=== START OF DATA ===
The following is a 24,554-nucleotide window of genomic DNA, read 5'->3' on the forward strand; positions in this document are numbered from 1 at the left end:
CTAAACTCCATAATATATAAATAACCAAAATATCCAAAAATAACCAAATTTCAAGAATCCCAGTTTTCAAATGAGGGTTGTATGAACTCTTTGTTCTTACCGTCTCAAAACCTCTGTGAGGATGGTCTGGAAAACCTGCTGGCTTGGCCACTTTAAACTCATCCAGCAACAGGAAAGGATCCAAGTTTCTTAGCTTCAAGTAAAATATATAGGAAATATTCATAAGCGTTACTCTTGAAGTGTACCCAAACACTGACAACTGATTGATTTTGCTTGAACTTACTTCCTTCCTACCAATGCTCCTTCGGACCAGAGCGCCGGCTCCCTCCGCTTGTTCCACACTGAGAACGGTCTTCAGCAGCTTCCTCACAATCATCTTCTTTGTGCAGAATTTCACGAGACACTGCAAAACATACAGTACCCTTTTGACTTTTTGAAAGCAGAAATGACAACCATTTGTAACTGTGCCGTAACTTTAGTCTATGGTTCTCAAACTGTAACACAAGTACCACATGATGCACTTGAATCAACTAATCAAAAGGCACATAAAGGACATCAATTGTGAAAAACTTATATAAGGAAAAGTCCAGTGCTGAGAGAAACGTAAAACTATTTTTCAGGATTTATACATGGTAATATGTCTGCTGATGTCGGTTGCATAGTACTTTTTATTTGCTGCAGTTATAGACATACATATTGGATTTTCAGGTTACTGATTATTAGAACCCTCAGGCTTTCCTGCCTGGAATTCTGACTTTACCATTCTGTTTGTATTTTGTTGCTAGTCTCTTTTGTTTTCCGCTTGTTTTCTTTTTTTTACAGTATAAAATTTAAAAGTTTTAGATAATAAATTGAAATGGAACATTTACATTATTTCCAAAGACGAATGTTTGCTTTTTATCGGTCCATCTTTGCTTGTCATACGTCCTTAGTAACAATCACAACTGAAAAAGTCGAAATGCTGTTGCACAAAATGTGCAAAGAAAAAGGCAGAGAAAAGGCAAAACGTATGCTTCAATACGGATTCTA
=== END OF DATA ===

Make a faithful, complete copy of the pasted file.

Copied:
The following is a 24,554-nucleotide window of genomic DNA, read 5'->3' on the forward strand; positions in this document are numbered from 1 at the left end:
CTAAACTCCATAATATATAAATAACCAAAATATCCAAAAATAACCAAATTTCAAGAATCCCAGTTTTCAAATGAGGGTTGTATGAACTCTTTGTTCTTACCGTCTCAAAACCTCTGTGAGGATGGTCTGGAAAACCTGCTGGCTTGGCCACTTTAAACTCATCCAGCAACAGGAAAGGATCCAAGTTTCTTAGCTTCAAGTAAAATATATAGGAAATATTCATAAGCGTTACTCTTGAAGTGTACCCAAACACTGACAACTGATTGATTTTGCTTGAACTTACTTCCTTCCTACCAATGCTCCTTCGGACCAGAGCGCCGGCTCCCTCCGCTTGTTCCACACTGAGAACGGTCTTCAGCAGCTTCCTCACAATCATCTTCTTTGTGCAGAATTTCACGAGACACTGCAAAACATACAGTACCCTTTTGACTTTTTGAAAGCAGAAATGACAACCATTTGTAACTGTGCCGTAACTTTAGTCTATGGTTCTCAAACTGTAACACAAGTACCACATGATGCACTTGAATCAACTAATCAAAAGGCACATAAAGGACATCAATTGTGAAAAACTTATATAAGGAAAAGTCCAGTGCTGAGAGAAACGTAAAACTATTTTTCAGGATTTATACATGGTAATATGTCTGCTGATGTCGGTTGCATAGTACTTTTTATTTGCTGCAGTTATAGACATACATATTGGATTTTCAGGTTACTGATTATTAGAACCCTCAGGCTTTCCTGCCTGGAATTCTGACTTTACCATTCTGTTTGTATTTTGTTGCTAGTCTCTTTTGTTTTCCGCTTGTTTTCTTTTTTTTACAGTATAAAATTTAAAAGTTTTAGATAATAAATTGAAATGGAACATTTACATTATTTCCAAAGACGAATGTTTGCTTTTTATCGGTCCATCTTTGCTTGTCATACGTCCTTAGTAACAATCACAACTGAAAAAGTCGAAATGCTGTTGCACAAAATGTGCAAAGAAAAAGGCAGAGAAAAGGCAAAACGTATGCTTCAATACGGATTCTA